It has been earlier suggested that race and ethnicity were the two most vital factors in determining the size of a baby at birth.
A major study led by researchers at Oxford University in the UK, and funded by the Bill & Melinda Gates Foundation, suggests that the varying levels of nutrition and health have a bigger influence on fetal growth and newborn size.
Researchers has shown that growth of babies in the womb and their size at birth, especially their length, are strikingly similar the world over – when babies are born to healthy, well-educated and well-nourished mothers.
‘Currently we are not all equal at birth. But we can be,’ said the lead author professor Jose Villar of the Nuffield Department of Obstetrics & Gynaecology, University of Oxford, Britain.
‘We can create a similar start for all by making sure mothers are well educated and nourished, by treating infection and by providing adequate antenatal care,’ he added. ‘Do not say that women in some parts of the world have small children because they are predestined to do so. It is simply not true,’ Villar noted.
“This is very confusing for doctors and mothers and makes no biological sense. How can a fetus or a newborn be judged small in one clinic or hospital and treated accordingly, only for the mother to go to another city or country, and be told that her baby is growing normally,” said Professor Stephen Kennedy, University of Oxford, one of the senior authors of the paper.
The research included almost 60,000 pregnancies in eight defined urban areas in India, China, Brazil, Italy, Kenya, Oman, the United States and Britain.
In order to observe the bone growth in the womb the researchers performed ultrasound scans on expecting mothers from early pregnancy to delivery. They also measured the length and head circumference of all babies at birth.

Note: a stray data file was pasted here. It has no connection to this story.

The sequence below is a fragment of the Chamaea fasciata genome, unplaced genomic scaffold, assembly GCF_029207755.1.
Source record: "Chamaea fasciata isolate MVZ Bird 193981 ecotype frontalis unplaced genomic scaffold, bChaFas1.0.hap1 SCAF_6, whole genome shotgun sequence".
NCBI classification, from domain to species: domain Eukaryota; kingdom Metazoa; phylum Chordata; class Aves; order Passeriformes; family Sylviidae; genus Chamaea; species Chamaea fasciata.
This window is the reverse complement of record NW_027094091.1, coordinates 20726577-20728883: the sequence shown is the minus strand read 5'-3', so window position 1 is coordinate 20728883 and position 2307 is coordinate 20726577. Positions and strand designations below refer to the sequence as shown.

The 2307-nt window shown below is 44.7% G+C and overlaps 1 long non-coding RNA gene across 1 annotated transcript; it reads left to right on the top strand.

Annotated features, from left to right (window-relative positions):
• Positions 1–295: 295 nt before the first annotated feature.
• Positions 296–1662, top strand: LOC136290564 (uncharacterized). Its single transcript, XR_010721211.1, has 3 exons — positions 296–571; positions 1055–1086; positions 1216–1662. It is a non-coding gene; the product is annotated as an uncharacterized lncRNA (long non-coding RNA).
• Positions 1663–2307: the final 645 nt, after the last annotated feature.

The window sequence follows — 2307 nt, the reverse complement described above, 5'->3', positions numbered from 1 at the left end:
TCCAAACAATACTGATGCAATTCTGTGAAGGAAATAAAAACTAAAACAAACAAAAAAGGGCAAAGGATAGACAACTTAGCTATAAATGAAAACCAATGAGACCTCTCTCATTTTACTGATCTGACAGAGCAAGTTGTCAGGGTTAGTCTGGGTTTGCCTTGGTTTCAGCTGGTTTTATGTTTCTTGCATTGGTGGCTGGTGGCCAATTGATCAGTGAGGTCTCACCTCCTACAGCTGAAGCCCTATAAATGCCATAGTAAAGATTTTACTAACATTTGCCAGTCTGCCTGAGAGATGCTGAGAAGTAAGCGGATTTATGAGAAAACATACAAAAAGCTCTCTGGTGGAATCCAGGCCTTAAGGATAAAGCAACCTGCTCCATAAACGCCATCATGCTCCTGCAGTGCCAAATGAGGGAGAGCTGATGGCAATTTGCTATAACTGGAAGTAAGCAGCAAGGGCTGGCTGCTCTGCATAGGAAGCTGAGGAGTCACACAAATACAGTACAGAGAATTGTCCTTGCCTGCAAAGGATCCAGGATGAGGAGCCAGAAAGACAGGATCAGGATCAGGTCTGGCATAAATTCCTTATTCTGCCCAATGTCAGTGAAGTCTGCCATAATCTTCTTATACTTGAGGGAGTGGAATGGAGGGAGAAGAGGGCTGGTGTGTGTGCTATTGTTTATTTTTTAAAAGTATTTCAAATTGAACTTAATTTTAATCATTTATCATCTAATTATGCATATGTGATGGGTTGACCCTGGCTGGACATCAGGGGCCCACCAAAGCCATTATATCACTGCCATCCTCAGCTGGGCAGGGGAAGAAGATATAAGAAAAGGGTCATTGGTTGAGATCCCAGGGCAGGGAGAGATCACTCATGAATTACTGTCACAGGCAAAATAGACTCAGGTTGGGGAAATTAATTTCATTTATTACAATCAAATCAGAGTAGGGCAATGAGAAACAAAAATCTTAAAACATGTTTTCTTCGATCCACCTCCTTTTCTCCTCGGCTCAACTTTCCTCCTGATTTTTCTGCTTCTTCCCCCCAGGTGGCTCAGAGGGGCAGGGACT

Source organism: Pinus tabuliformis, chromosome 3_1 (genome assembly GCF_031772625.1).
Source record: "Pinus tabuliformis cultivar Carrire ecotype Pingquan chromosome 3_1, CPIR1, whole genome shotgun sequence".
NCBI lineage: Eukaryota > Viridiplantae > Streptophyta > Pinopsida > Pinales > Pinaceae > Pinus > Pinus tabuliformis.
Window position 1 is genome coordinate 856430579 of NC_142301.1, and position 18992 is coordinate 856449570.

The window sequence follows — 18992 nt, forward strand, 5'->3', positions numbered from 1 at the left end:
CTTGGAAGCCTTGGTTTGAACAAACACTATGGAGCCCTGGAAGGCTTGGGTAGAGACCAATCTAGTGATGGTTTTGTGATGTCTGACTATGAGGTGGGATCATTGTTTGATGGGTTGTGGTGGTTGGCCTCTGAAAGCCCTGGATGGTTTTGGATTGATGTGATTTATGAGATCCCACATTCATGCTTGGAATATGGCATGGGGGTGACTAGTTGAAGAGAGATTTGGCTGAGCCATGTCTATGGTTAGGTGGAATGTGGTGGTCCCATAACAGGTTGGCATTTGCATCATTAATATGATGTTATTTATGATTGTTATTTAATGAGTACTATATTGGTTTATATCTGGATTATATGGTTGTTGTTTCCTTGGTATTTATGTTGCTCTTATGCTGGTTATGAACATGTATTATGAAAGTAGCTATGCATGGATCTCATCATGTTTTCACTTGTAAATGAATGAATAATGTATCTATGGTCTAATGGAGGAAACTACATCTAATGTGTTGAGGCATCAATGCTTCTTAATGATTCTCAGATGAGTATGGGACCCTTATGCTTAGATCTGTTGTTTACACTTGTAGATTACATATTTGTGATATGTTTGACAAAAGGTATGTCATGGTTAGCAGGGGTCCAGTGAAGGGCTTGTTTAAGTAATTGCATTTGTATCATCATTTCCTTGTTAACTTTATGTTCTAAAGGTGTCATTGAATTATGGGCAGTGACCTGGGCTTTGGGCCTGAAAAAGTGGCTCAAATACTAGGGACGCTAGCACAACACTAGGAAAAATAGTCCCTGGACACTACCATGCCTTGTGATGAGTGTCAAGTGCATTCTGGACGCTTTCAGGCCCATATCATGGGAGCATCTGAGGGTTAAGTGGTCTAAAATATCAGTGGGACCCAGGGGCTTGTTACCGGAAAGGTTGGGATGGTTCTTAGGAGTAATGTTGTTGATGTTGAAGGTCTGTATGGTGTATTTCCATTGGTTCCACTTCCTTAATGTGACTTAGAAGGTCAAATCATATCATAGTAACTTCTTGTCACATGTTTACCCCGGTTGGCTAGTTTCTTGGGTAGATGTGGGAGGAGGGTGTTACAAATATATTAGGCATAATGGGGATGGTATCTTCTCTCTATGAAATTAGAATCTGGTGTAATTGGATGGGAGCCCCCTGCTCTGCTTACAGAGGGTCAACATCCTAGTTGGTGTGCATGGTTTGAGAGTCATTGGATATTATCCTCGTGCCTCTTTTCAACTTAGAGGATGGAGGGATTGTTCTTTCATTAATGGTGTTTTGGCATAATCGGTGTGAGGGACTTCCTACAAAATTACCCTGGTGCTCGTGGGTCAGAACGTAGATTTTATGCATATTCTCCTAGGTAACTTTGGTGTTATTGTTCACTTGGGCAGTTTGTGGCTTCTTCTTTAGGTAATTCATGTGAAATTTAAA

It was discovered that a mother’s educational, health and nutritional status and care during pregnancy influenced more than race and ethnicity in determining newborn size.
The study aims at constructing new international standards clearly describing the optimal growth of the baby in the womb as well as a newborn.
“Having international standards of optimal growth from conception to 5 years of age that everyone in the world can use means it will now be possible to evaluate improvements in health and nutrition using the same yardstick.”
“The INTERGROWTH-21st results fit perfectly with the existing WHO standards for infants. The mean length at birth of the newborns in the INTERGROWTH-21st study was 49.4 ± 1.9 cm, compared with 49.5 ±1.9 cm in the WHO infant study,” researchers say.
The study, “The likeliness of fetal growth and newborn size across non-isolated populations in the INTERGROWTH-21st Project: the Fetal Growth Longitudinal Study and Newborn Cross-Sectional Study appeared in the journal The Lancet, Diabetes & Endocrinology.
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